I want to thank everyone for your support with my recent job change and our drastic lifestyle change! It was so kind and encouraging to read everyone's supportive words.
Today I'm going to talk about a few of the decisions we made to accommodate my approximate $18,000 pay cut.
Yeah, I hate doing the math. Excuse me while I sob while looking at that number.
The biggest thing has been of course me not needing daycare other than my awesome neighbor who lets me drop Callie off for 10 minutes if Nate gets caught in traffic. According to google, not sending my newborn to daycare saves me on average over $11,000 a year. I'd say that's a pretty big leap towards making our ends meet.
The most trivial savings that has shown up in our day to day has been me eating at home for breakfasts and lunches. It was too easy to grab a coffee and bagel on my way to work, as well as have Jimmy Johns delivered to my desk (or when I was pregnant a hot Dub and Cookies) so the approximate savings based on my bank statements last year was well over $2100 (and honestly probably more since I'm home to make Nate a sandwich to take to lunch)
This means just between food and daycare I'm already over a $13,000 salary for myself.
Next would obviously be cloth diapering. Now, since we didn't pay for our diapers (because we used amazon gift cards from baby showers) we didn't add that to our monthly expenses. It always makes me kind of twitch when people say that cloth diapering saves so much money. Saving money to me indicates spending something and then not spending it anymore. Like, I am saving on cable by cutting my service- Boom- I just saved $50 a month. If I was doing disposables and switched to cloth I still wouldn't be saving money because I would have had to buy diapers.
I just didn't do anything. My diapering budget stayed constant- $0.
We have our utilities on a high average bill- meaning I told them to bill me slightly more than my monthly average. At the end of the year I should have a credit which should cover the increase in our water and electric usage.
But, if we are going with the "how-much-I-make-staying-home" scanario, according to the googles again (I figured I'd keep my sources to the happy box that comes up when you ask google a direct question- I'm fully aware these numbers may not be accurate for my area, but I'm rounding) if we had gone the disposable route, I would spend about $2,577.35 over the course of Callie's diapering existence.
I also breastfeed. Though while I do use my AMAZING Kiinde system (which I will promote until the cows come home) and that costs me money for my breastfeeding pouches, I am saving money on not having to use formula as well as the health benefits that the breastmilk provides. I am not going to put a monetary amount on this because it is just an impossible situation to tell.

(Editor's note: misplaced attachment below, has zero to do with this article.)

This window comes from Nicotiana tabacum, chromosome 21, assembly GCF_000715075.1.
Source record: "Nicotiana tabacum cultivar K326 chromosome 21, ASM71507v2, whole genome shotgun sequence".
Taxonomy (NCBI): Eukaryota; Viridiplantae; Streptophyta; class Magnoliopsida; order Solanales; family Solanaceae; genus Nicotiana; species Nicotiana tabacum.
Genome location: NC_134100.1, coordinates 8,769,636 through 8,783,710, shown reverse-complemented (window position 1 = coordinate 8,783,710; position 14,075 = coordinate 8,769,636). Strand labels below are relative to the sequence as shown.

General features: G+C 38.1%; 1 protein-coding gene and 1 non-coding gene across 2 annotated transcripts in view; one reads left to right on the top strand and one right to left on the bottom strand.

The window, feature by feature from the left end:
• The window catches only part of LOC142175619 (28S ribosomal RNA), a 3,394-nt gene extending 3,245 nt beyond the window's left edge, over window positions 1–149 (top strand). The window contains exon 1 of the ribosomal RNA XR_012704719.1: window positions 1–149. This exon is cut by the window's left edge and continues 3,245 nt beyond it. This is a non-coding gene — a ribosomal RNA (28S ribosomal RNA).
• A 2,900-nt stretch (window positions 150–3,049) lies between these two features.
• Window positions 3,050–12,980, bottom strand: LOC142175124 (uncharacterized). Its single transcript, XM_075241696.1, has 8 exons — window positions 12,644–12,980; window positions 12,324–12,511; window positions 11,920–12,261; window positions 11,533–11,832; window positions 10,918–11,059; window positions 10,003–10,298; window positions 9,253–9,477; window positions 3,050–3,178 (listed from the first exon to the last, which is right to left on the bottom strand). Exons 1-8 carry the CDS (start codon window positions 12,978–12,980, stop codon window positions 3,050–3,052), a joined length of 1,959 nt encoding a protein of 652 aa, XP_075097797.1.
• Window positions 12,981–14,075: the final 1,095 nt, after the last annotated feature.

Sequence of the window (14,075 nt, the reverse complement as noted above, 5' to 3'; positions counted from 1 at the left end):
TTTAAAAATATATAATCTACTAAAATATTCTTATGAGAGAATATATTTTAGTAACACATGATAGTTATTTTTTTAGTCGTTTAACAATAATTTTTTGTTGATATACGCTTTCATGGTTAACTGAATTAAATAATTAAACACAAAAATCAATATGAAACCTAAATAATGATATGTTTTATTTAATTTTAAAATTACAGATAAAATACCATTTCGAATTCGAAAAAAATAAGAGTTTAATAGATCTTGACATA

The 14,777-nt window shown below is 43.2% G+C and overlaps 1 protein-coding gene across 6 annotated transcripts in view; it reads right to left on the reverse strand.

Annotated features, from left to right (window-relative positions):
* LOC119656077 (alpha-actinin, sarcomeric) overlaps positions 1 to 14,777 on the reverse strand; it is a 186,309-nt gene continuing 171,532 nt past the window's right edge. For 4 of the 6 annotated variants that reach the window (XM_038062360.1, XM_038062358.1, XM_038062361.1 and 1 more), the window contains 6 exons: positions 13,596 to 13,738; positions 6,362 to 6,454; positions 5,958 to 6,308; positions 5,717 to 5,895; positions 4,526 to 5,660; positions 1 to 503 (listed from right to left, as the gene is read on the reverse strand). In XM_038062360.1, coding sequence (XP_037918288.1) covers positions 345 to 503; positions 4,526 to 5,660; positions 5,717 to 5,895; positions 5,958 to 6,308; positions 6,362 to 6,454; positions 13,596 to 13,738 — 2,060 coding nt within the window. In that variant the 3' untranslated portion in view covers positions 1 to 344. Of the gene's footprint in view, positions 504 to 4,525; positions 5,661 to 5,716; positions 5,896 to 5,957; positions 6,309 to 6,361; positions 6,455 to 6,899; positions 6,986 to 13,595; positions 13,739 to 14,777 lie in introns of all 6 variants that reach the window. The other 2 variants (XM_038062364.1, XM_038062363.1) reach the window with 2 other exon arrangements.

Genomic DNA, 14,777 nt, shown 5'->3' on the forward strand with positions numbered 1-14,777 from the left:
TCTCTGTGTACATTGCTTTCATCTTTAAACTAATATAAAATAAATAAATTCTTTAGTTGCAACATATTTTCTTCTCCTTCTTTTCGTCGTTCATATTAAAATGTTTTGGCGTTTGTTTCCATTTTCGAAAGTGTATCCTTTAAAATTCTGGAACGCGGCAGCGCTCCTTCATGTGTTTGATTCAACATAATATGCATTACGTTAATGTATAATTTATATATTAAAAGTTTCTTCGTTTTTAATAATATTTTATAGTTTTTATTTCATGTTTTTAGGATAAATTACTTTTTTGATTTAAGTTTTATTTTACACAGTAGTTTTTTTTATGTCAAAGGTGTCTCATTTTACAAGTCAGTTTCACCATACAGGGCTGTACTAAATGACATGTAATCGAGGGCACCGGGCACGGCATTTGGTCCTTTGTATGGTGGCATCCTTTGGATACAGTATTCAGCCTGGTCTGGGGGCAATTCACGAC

Also, can you put a monetary amount on the cuteness of a daddy feeding his baby (and giving you a break in the process?)
We have had other simple "savings" as well. This includes things as simple as I'm happy to be home 98% of the time with my baby. I'm happy to be singing show tunes to my nursing baby, doing laundry and texting my mommy friends all day. And emotional happiness is saving us a lot of money. Even though it's honestly the hardest work I've ever done, I don't feel the need to go drop $300 on bullshit because I had a hard day at work, or my boss made me angry, or I just needed to be out somewhere. And, when the time comes for me to run over to the studio for a few hours I'm happy for the break! It uses a different part of my brain and allows me to not get vomited on for 3 hours (always a perk).
Another thing that has come from this is MOMMY FRIENDS. I have lived in this area for 5 years and never really clicked with anyone. I was too young to hang out with the older married couples but too...married to hang out with the younger couples. Kids are the world's greatest age equalizer. Hey, you have a kid? ME TOO! Hey, you nurse? ME TOO! You cloth diaper? OMG NO WAY.
This alone is worth the paycut to me.
Though at the end of the day, if you add the basics up, and put in my little salary from the art studio, we are just over breaking even to my full time job with the expenses of having a newborn.
So yes, I still took a paycut, but I'm happier, healthier, and I get to watch my child grow up. Which is worth a billion dollars to me.
What changes did you make when you had your children? What are some of your biggest successes and failures while adapting to a budget change?